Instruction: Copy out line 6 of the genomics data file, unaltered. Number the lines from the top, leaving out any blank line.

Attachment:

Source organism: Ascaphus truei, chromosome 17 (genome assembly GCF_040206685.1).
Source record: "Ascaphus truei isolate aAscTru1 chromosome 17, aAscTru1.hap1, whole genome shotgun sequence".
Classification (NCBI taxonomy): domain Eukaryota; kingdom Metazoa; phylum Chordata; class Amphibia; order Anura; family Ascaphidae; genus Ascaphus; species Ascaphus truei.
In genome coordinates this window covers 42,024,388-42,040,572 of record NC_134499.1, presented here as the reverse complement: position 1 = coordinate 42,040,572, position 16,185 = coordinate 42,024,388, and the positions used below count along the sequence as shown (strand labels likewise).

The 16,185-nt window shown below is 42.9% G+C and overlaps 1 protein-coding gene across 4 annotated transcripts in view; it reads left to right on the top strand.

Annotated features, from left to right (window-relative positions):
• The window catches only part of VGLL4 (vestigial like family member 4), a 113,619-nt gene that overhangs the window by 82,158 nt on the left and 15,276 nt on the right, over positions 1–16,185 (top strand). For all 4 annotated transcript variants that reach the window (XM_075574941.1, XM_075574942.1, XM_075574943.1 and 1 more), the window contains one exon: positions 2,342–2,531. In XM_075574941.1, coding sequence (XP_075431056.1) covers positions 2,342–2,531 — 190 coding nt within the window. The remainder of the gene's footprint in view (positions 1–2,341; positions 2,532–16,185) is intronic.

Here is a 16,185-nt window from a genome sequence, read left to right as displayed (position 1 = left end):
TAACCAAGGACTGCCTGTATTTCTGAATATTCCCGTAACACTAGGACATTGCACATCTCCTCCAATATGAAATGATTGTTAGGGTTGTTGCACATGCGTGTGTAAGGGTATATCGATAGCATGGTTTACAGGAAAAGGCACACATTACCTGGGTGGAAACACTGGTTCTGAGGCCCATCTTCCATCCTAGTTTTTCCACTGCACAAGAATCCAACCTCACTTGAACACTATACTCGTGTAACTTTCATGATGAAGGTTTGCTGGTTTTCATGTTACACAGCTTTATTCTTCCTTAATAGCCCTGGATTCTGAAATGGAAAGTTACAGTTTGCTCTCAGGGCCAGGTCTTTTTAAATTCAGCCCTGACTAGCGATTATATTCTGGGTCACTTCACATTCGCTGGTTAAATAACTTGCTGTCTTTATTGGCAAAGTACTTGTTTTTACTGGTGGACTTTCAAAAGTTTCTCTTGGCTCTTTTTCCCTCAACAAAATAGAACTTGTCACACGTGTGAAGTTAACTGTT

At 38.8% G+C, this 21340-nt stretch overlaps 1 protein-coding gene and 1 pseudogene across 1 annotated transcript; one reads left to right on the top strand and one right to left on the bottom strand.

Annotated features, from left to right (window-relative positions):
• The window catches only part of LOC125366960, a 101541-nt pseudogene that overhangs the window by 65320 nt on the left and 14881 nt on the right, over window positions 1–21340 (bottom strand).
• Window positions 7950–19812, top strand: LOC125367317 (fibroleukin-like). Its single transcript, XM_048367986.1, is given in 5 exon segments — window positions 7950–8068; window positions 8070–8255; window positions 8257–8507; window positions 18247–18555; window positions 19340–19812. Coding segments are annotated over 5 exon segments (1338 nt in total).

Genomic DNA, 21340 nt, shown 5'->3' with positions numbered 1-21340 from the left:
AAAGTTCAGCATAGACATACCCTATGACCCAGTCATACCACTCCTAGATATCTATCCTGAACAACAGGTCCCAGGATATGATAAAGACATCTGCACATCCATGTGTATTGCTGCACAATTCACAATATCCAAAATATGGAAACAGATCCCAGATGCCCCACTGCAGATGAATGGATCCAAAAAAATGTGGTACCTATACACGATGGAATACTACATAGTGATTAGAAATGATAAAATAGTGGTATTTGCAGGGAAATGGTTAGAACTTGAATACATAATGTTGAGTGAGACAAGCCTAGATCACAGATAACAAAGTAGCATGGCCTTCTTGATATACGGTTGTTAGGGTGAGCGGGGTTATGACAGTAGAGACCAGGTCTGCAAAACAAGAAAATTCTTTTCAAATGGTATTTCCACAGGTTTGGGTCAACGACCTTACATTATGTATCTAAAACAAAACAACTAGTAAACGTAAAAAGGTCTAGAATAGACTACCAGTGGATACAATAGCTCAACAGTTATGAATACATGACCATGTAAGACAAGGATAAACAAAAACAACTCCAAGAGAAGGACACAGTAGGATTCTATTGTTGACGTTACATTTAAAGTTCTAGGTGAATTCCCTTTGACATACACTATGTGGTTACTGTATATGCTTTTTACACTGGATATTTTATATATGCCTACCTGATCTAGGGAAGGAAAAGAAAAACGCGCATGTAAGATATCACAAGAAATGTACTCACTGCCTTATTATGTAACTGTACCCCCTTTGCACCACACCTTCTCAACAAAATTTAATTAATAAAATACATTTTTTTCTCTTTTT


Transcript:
Annotated features, from left to right (window-relative positions):